Richard Quine Movies List

Richard Quine
Richard Quine
Detroit, Michigan, USA
Little Men
A Talent for Loving

Director Richard Quine Filmography

Showing 1 to 10 of 32 movies
A Talent for Loving
A Talent for Loving ( English )
Director: Richard Quine
Music Director: Ken Thorne
Release Year: 1970
The Fiendish Plot of Dr. Fu Manchu
Artist: Peter Sellers , Peter Sellers , Helen Mirren , David Tomlinson , Sid Caesar
Director: Piers Haggard , Richard Quine , Peter Sellers
Music Director: Marc Wilkinson
Release date: 08-08-1980
Hotel ( English )
Director: Richard Quine
Music Director: Johnny Keating
Release date: 19-01-1967
How to Murder Your Wife
Director: Richard Quine
Music Director: Neal Hefti
Release date: 20-09-1965
Paris When It Sizzles
Paris When It Sizzles ( English )
Director: Richard Quine , Paul Feyder
Music Director: Arthur Morton , Joseph de Bretagne , Charles Grenzbach , Joseph de Bretagne , Alan Bergman , Lew Spence , Nelson Riddle
Release date: 01-03-1964
Тридцать три несчастья
Director: Richard Quine
Release date: 26-07-1962
The World of Suzie Wong
Artist: William Holden , Sylvia Syms , Michael Wilding , Nancy Kwan , Jacqueline Chan
Director: Richard Quine
Music Director: George Duning
Release date: 10-11-1960
Strangers When We Meet
Director: Richard Quine
Music Director: George Duning
Release date: 29-06-1960
Bell, Book and Candle
Bell, Book and Candle ( English )
Director: Richard Quine
Music Director: George Duning
Release date: 25-12-1958
Showing 1 to 10 of 32 movies

Richard Quine Biography

From Wikipedia, the free encyclopedia Richard Quine (November 12, 1920 – June 10, 1989) was an American stage, film, and radio actor and film director. Quine was born in Detroit. He made his Broadway debut in the Jerome Kern/Oscar Hammerstein II musical Very Warm for May in 1939 and appeared in My Sister Eileen the following year. His screen acting credits include The World Moves On (1934), Jane Eyre (1934), Babes on Broadway (1941), My Sister Eileen (1942), and Words and Music (1948), among others. At MGM he became friends with Mickey Rooney and later directed several of Rooney's films. During World War II, Quine served in the United States Coast Guard, He married actress Susan Peters in November 1943. After the war, he tried directing, first as co-producer and co-director on Leather Gloves (1948), with William Asher, before his first solo effort on the musical The Sunny Side of the Street (1951). His directing credits include Pushover (1954), My Sister Eileen (1955), Operation Mad Ball (1957), Bell, Book and Candle (1958), Strangers When We Meet (1960), and The World of Suzie Wong (1960). He also produced such films as the comedy Paris, When It Sizzles (1964) with Audrey Hepburn and William Holden, How to Murder Your Wife (1965) with Jack Lemmon, Synanon (1966), and Hotel (1967). By the late 1960s, his output fell, and in the 1970s, Quine made only a few disappointing films. Turning to television, he had in the 1954-1955 season created with Blake Edwards the first Mickey Rooney series, The Mickey Rooney Show: Hey, Mulligan, which aired on NBC. Quine later directed three episodes of Peter Falk's Columbo, including Dagger Of The Mind, an episode set in Britain which some UK fans of that series regard as an embarrassment. He also worked on, another, much less successful NBC Mystery Movie series, McCoy starring Tony Curtis. His final work was on The Prisoner of Zenda (1979) with Peter Sellers, although he was briefly part of the crew for another Sellers film, The Fiendish Plot of Dr. Fu Manchu (1980), for which he received no credit. His first wife, whom he married on 11 July 1943, was actress Susan Peters, who was crippled from the waist down on a hunting trip with Quine in 1945 with Quine when she reached to the ground for her 22-caliber rifle, and it accidentally discharged. The bullet lodged in her spine. They divorced in 1948, and she died of the effects of anorexia nervosa in 1952, at age 31. On 17 April 1946, the couple adopted an infant, whom they named Timothy Richard Quine. Quine was later engaged to Kim Novak, but the two did not marry. He also married Barbara Bushman (by whom he had two daughters, Katherine and Victoria), Fran Jeffries, and Diana Balfour. After an extended period of depression and poor health, Quine committed suicide by shooting himself in Los Angeles on June 10, 1989. Description above from the Wikipedia article Richard Quine, licensed under CC-BY-SA, full list of contributors on Wikipedia.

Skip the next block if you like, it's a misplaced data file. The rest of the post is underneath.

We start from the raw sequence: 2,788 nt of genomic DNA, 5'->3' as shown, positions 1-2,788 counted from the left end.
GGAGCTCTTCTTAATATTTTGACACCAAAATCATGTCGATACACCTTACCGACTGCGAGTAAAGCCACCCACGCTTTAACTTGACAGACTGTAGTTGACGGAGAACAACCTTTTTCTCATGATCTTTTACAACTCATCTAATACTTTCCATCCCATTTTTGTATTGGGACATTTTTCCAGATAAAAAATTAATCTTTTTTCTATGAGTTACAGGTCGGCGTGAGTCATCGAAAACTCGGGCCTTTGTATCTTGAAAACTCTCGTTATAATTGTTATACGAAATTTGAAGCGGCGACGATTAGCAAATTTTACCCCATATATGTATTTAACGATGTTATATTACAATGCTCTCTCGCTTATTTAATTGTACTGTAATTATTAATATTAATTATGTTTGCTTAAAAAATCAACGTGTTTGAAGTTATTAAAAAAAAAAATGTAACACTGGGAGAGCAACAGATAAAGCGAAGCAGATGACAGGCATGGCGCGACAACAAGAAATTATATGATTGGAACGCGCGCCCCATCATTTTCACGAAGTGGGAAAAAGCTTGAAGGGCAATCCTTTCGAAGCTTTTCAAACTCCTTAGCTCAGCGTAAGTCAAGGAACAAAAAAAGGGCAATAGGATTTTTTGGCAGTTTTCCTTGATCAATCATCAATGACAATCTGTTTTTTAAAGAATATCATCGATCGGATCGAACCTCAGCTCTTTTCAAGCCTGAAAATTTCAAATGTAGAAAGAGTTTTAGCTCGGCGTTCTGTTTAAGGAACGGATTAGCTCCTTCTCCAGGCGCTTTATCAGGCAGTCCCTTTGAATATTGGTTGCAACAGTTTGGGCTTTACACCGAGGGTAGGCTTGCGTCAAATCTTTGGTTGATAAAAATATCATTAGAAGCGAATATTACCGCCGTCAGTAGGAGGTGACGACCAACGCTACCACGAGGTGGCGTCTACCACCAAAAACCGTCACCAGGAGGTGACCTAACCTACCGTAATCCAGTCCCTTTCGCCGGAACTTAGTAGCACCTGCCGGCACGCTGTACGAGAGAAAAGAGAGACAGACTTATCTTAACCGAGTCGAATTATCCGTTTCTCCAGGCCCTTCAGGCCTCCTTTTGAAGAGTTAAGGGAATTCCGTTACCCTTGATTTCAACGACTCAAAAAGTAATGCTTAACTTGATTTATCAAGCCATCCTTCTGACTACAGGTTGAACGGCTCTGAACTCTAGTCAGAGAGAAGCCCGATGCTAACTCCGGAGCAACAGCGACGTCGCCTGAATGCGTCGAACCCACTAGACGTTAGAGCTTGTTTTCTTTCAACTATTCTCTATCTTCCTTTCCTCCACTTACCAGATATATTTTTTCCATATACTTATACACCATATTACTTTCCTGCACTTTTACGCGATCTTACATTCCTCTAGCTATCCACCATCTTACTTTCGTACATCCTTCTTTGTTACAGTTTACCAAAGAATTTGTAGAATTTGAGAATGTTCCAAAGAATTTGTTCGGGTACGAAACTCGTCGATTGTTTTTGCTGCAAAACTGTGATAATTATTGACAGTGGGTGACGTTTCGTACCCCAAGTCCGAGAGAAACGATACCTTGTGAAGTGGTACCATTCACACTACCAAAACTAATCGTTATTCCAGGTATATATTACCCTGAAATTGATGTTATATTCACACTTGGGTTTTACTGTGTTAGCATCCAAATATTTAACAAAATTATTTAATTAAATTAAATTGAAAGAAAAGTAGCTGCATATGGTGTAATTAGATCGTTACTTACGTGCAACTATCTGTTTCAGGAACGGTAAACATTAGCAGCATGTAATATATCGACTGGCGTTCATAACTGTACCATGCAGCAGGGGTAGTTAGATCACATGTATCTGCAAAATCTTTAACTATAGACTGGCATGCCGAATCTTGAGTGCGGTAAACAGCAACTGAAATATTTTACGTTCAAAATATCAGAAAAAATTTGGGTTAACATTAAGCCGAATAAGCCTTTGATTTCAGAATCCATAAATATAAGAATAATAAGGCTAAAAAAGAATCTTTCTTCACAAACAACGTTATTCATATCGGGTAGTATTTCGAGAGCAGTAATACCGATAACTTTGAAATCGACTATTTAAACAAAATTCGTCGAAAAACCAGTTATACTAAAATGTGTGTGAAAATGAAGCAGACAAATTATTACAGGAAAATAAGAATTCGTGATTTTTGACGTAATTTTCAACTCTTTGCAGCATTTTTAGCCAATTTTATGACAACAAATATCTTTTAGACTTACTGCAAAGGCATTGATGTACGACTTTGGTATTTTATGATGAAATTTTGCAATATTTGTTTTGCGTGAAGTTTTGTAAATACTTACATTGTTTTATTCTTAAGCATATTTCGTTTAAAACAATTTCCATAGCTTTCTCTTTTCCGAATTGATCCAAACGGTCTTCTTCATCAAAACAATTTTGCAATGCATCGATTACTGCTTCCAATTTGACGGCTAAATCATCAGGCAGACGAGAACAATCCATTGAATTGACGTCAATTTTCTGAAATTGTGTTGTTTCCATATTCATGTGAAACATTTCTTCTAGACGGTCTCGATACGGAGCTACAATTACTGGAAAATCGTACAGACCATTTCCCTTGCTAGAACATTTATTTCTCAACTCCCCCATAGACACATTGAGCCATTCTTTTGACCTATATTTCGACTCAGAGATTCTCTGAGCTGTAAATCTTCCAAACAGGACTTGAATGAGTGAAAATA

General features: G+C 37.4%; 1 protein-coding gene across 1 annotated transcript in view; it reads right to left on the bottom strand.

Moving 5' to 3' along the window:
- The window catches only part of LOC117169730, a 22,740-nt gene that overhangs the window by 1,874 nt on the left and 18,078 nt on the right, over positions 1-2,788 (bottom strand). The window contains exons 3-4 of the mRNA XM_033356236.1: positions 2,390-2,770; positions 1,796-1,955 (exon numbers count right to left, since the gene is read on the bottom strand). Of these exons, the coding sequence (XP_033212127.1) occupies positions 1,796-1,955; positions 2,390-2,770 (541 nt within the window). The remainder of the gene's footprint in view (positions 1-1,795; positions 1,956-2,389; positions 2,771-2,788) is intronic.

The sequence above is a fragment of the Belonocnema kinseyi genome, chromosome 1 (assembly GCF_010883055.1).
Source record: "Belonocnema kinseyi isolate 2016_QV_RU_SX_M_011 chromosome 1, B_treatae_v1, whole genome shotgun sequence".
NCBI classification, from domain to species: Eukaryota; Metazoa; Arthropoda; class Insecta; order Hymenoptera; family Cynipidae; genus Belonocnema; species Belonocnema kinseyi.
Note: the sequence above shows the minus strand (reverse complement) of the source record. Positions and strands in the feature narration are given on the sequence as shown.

Popular Co-Stars of Richard Quine

Blake Edwards
9 Movies
George Duning
7 Movies
Jack Lemmon
6 Movies
George Axelrod
6 Movies
Charles Lang
6 Movies
Jean Louis
6 Movies

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